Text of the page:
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Development finance is a subset of economics comprising hypotheses and practices on how to efficiently allocate resources towards economic and social transformation (development) of entire nations. It was born out of the challenge to promote the rapid economic transformation (development) of newly independently nations, and to reconstruct former industrial economies destroyed, physically and economically, by the two great wars of the twentieth century. For that, governments and multilateral institutions, initially embraced a policy view that governments should have an important role in promoting finance for such transformational activities—a period that have been coined as “financial repression” by its later critics. These policies included building dedicated domestic and international finance institutions, controlling international financial flows, and shaping credit conditions within national borders. From the 1970s, the pendulum turned completely on both academic and policy fronts: the view became that government activism was to be blamed for the very problems that it had been set to overcome. That is, financial repression not only resulted in inefficient allocation of existing resources but also had long-term consequences of deterring financial development and leading to other poor economic and social performance. This perspective prevailed throughout the 1980s and 2000s, and only recently, in view of the 2008–09 North Atlantic financial crisis, has been questioned. This chapter critically analyses these two periods of development finance theory and practice in the postwar period. This chapter critically analyses these two periods of development finance theory and practice in the postwar period and briefly discusses the evolution of the policy debate after the 2008–09 North Atlantic financial crisis.
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Actually, Walter Bagehot, in 1837, had already argued that the financial system had played a critical role in igniting industrialization in England, facilitating the mobilization of capital, and that better mobilization of savings could improve resource allocation and boost technological innovation. See Bagehot ( 1873).
“The entrepreneur when he decides to invest has to be satisfied on two points: firstly, that he can obtain sufficient short-term finance during the period of producing the investment; and secondly, that he can eventually fund his short-term obligations by a long-term issue on satisfactory conditions” (Keynes 1937, p. 664, emphasis added).
For a discussion of the forces responsible for the expanding international flows of trade, labor and capital in the years 1820–1913 and the impacts of the World Wars (emphasizing the consequences of the replacement of the United Kingdom by the United States in the working of the international economy), see Kenwood and Lougheed ( 1999).
For a survey of the Pioneers (made by the authors themselves), see Bauer et al. ( 1984).
The definition of Development Banks varies among authors. According to Aghion ( 1999, p. 85), the oldest government-sponsored institution created to promote development is Societé Géneral pour Favoriser L’Industrie National (Netherlands, 1822). By almost the same time, many public commercial banks were created in Europe that also pursued development goals. This was the case, for example, of T. C Ziraat Bankast (Turkey, 1863), that operated with “Homeland Funds” for supporting farmers. In the case of Banco de La Republica Oriental del Uruguay (1896) and Banco de La Nación (Argentina, 1891), although they were commercial banks, they also played very important roles for financing agriculture and, as so, promoting national and regional development. Concerning the promotion of industry, many public financial institutions were created in the beginning of the twentieth century: Societé National de Credit a L’Industrie (Belgium, 1919), Industrial Mortgage Bank in Finland (1928), Industrial Mortgage Institute in Hungary (1928), Istituto per la Ricostruzione Industriale (Italy, 1933). In Latin America, the first strict development banks were Mexico’s Nacional Financiera (1934), Chile’s Corporación de Fomento de la Producción Chile (CORFO) (1939), and Colombia’a Instituto de Fomento Industrial (1940).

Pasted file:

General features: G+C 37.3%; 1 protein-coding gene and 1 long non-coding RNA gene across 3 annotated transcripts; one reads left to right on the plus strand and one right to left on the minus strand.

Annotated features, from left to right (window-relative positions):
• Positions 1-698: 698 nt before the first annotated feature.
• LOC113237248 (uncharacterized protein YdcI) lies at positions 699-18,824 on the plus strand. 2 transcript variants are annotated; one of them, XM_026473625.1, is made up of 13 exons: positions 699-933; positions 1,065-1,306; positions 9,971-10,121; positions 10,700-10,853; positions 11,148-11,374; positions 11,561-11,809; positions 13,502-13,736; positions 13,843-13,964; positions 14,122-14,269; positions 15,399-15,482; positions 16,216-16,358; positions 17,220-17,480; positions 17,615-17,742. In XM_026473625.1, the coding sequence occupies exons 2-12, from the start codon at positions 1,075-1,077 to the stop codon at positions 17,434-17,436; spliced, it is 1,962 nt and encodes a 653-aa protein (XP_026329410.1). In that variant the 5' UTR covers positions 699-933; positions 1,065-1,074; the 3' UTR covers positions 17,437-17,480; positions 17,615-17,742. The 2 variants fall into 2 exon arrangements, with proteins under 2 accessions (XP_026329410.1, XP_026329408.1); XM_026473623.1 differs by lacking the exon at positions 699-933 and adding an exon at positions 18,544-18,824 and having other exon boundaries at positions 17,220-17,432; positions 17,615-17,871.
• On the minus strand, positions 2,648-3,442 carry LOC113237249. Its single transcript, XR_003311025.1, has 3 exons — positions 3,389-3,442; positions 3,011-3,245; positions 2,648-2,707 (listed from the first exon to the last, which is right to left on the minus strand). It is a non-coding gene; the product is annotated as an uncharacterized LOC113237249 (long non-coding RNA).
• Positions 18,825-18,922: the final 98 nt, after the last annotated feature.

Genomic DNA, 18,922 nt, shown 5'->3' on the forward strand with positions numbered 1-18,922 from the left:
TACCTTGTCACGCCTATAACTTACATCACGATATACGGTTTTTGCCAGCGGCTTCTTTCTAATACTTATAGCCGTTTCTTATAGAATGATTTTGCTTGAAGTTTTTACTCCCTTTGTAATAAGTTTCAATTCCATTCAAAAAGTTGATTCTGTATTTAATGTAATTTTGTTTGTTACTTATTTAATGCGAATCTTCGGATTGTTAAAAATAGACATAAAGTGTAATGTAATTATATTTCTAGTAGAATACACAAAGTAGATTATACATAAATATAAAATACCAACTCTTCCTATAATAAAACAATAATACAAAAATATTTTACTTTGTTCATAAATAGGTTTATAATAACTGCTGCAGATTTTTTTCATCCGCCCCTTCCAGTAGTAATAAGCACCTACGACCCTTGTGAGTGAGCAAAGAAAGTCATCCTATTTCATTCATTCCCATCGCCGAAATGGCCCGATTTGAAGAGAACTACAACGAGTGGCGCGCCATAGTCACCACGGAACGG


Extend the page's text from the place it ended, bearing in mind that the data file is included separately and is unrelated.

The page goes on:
See, in particular, Prebisch ( 1949).
In the H-D model, there is no endogenous mechanism of adjustment between guaranteed and natural growth rates, because the product capital ratio is considered exogenous and constant. Thus, growth can be “locked” at a low level for a long period of time—hence H-D is usually considered a Keynesian model (Hermann 2002, p. 44).
For example, exchange rates could be sold cheaper than market rates, by the government, for a specific type of imports according to national priorities.
As Amsden ( 2001, p. 21) observed: “In the immediate postwar years, to not intervene would have seemed strange … and government share in gross investment attained high levels”. For a comparison of the share of public investments in gross domestic capital formation in selected LAC and Asian countries, see Amsden (ibid. idem., p. 23).
For instance, the shares of Development Banks in total manufacturing investment in 1970 were 11.0% in Brazil (BNDES), 7.6% in India (all Development Banks), 44.7% in Korea (Korean Development Bank) and 35.5% in Mexico (NAFINSA) (Amsden 2001, Table 6.4, p. 131). In Chile, CORFO created and played an important role in the main Chilean public companies, including the production and distribution of electricity, steel, sugarcane processing, aircraft, oil extraction, telecommunications, forestry and paper and pulp sector. In Colombia, the Industrial Development Institute was responsible for a large part of the financing of machinery and equipment, while in Mexico Nafinsa infrastructure represented 68% of its portfolio in the period 1963–1970 (Moreno-Brid et al. 2018, p. 115).